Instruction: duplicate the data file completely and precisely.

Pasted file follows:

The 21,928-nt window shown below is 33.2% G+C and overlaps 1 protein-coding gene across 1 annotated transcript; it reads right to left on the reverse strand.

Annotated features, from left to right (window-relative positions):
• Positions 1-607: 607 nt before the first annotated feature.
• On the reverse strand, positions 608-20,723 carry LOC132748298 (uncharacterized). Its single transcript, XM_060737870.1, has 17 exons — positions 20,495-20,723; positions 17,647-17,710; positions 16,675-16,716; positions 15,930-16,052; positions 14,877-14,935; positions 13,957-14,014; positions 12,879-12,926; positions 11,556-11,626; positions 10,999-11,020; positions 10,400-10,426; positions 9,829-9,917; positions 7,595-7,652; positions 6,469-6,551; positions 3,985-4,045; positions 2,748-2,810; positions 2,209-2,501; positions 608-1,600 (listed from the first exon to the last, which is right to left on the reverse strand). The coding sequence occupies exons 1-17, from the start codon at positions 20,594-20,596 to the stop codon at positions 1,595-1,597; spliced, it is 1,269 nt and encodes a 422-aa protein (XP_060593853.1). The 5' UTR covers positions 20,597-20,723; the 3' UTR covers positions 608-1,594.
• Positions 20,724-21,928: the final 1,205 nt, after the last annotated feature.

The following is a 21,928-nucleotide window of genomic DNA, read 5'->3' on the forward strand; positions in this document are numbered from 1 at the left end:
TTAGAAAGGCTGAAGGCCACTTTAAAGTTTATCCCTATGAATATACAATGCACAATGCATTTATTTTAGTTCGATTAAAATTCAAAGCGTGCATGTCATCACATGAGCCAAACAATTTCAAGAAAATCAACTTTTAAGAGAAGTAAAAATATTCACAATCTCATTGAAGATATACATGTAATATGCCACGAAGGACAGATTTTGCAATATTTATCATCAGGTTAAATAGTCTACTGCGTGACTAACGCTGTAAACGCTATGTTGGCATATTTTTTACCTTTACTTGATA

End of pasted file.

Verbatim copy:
The 21,928-nt window shown below is 33.2% G+C and overlaps 1 protein-coding gene across 1 annotated transcript; it reads right to left on the reverse strand.

Annotated features, from left to right (window-relative positions):
• Positions 1-607: 607 nt before the first annotated feature.
• On the reverse strand, positions 608-20,723 carry LOC132748298 (uncharacterized). Its single transcript, XM_060737870.1, has 17 exons — positions 20,495-20,723; positions 17,647-17,710; positions 16,675-16,716; positions 15,930-16,052; positions 14,877-14,935; positions 13,957-14,014; positions 12,879-12,926; positions 11,556-11,626; positions 10,999-11,020; positions 10,400-10,426; positions 9,829-9,917; positions 7,595-7,652; positions 6,469-6,551; positions 3,985-4,045; positions 2,748-2,810; positions 2,209-2,501; positions 608-1,600 (listed from the first exon to the last, which is right to left on the reverse strand). The coding sequence occupies exons 1-17, from the start codon at positions 20,594-20,596 to the stop codon at positions 1,595-1,597; spliced, it is 1,269 nt and encodes a 422-aa protein (XP_060593853.1). The 5' UTR covers positions 20,597-20,723; the 3' UTR covers positions 608-1,594.
• Positions 20,724-21,928: the final 1,205 nt, after the last annotated feature.

The following is a 21,928-nucleotide window of genomic DNA, read 5'->3' on the forward strand; positions in this document are numbered from 1 at the left end:
TTAGAAAGGCTGAAGGCCACTTTAAAGTTTATCCCTATGAATATACAATGCACAATGCATTTATTTTAGTTCGATTAAAATTCAAAGCGTGCATGTCATCACATGAGCCAAACAATTTCAAGAAAATCAACTTTTAAGAGAAGTAAAAATATTCACAATCTCATTGAAGATATACATGTAATATGCCACGAAGGACAGATTTTGCAATATTTATCATCAGGTTAAATAGTCTACTGCGTGACTAACGCTGTAAACGCTATGTTGGCATATTTTTTACCTTTACTTGATA